Saturday, April 28, 2012

Sanibel Island Birds - Pt. 3

We decided to go to Doc Ford's on Sanibel for our farewell dinner on Tuesday night and of course left a little early in case we could spot some more of the migrating birds and we weren't disappointed! 

This an Eastern Kingbird which is a pretty good sized bird.

This is the same Kingbird when he decided to fly away.

There were numerous male and female Blue Grosbeaks on the beach again but they were very shy and would move ahead of you down the beach.  This is one of the males.

He did take off as I tried to get closer and away from the reeds which make it hard to focus!
This is one of the female Blue Grosbeaks.  She is really dull compared to her flamboyant partner.
Another of the young male Blue Grosbeaks.

There were still numerous Rose Breasted Grosbeaks -- here is the male with his bright red chest patch.  He is a striking black and white elsewhere.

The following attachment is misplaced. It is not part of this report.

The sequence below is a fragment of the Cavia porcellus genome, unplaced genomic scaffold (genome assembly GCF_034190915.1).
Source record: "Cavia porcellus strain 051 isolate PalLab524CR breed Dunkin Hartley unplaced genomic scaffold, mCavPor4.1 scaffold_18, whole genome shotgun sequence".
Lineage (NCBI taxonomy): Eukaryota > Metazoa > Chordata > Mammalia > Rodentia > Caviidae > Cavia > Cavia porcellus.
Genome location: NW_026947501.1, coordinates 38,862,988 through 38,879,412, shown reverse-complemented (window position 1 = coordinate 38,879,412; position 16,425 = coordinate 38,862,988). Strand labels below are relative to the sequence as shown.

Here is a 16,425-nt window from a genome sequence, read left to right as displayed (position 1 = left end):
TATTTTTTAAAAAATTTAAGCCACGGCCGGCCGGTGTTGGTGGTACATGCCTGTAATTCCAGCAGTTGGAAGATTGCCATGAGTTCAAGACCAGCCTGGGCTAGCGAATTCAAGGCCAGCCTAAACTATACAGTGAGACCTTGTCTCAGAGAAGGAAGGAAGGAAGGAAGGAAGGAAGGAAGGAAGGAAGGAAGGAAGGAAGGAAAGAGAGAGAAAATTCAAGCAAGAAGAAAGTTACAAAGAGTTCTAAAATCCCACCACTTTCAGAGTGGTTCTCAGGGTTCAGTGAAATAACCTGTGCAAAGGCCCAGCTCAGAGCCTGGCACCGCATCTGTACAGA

Here is the female Rose Breasted Grosbeak who, unlike the female Blue Grosbeak, is quite attractive in her own right.

This is a Lincoln Sparrow that I spotted on the beach.    I got quite a few pictures of him before he flew off.  Haven't seen any other pictures of him from others there although quite a few people did see them.
As I was sitting there waiting for the birds to come to me, a gopher turtle meandered over and looked like he was coming right at me.  They burrow in the sand and he soon wandered over to the beach scrub and disappeared after eating every piece of green he could find.

I was definitely surprised to see this Pileated Woodpecker right by the wooden boardwalk.  He soon went back into his nest though in a tree hollow.  I had seen two Red Bellied Woodpeckers just earlier but the pictures are just too fuzzy.

 There were still lots of the beautiful Scarlet Tanagers around.
 And of course there were more of the Summer Tanagers. 

Another Summer Tanager.

This is an Eastern Phoebe but I don't know whether they were part of the migration or just a local bird.
And last but not least, here is a Grey Catbird. I had a hard time identifying this one but Gail figured it out.  He has a little red patch under his tail which is difficult to see in the picture.